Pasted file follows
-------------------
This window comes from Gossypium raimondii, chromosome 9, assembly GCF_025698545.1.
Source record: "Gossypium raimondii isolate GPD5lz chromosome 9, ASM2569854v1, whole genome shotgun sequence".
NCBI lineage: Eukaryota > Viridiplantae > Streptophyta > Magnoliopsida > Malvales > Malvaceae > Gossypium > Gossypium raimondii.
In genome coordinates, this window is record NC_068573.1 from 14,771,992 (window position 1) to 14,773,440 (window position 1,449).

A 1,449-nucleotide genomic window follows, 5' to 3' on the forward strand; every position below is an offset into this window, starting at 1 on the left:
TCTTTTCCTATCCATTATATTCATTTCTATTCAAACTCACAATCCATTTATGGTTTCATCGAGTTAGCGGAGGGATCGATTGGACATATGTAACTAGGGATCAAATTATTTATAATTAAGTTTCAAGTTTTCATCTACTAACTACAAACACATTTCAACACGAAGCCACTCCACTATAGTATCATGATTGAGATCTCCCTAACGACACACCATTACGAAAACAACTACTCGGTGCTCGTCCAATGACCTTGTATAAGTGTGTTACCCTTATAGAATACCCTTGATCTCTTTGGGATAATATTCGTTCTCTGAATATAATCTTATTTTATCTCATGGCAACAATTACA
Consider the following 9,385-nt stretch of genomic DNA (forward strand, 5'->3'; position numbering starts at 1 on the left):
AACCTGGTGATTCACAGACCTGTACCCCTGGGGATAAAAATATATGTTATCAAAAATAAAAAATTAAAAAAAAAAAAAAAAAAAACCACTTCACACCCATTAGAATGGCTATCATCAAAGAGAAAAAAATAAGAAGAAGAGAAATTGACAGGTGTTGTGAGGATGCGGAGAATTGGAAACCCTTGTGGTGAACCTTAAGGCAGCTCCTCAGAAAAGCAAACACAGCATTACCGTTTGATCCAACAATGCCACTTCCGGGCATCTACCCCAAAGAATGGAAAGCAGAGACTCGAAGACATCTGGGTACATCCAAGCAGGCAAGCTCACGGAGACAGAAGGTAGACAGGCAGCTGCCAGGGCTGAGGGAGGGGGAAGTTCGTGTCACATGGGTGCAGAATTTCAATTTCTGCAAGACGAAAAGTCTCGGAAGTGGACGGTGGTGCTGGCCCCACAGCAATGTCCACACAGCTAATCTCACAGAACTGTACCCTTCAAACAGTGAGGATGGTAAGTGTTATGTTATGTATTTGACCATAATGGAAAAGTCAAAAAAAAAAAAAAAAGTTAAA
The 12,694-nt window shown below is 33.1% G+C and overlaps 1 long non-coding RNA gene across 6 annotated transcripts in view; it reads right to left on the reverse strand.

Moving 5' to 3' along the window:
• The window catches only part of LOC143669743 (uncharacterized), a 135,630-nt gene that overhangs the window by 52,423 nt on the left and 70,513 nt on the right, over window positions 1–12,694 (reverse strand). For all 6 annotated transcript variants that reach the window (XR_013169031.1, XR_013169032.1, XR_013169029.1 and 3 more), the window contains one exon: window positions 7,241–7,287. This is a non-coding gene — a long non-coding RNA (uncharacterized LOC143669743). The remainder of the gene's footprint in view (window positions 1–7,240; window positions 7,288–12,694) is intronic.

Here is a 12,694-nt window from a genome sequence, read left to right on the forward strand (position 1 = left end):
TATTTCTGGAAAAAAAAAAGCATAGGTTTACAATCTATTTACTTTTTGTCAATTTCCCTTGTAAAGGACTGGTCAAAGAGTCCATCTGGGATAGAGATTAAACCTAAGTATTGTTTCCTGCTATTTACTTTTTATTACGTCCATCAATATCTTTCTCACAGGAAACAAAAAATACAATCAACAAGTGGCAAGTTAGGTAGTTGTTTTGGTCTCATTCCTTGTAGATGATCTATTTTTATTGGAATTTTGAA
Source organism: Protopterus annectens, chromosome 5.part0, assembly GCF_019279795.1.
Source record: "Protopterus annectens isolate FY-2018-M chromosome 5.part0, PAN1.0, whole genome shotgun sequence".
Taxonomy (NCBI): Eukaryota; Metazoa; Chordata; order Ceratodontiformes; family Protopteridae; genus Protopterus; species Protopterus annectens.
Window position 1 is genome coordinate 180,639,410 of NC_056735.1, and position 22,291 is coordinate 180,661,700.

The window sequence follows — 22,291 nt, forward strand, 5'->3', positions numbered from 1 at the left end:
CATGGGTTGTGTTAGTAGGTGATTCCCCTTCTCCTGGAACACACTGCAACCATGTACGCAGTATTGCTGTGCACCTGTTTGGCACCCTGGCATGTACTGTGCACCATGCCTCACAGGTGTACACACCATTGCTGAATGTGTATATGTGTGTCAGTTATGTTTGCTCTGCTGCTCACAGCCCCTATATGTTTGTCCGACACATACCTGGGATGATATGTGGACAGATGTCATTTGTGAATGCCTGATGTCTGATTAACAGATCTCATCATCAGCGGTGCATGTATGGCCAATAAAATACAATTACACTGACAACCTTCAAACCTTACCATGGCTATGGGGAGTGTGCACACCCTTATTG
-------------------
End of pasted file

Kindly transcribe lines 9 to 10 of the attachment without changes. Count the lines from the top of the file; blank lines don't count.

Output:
The 12,694-nt window shown below is 33.1% G+C and overlaps 1 long non-coding RNA gene across 6 annotated transcripts in view; it reads right to left on the reverse strand.

Moving 5' to 3' along the window: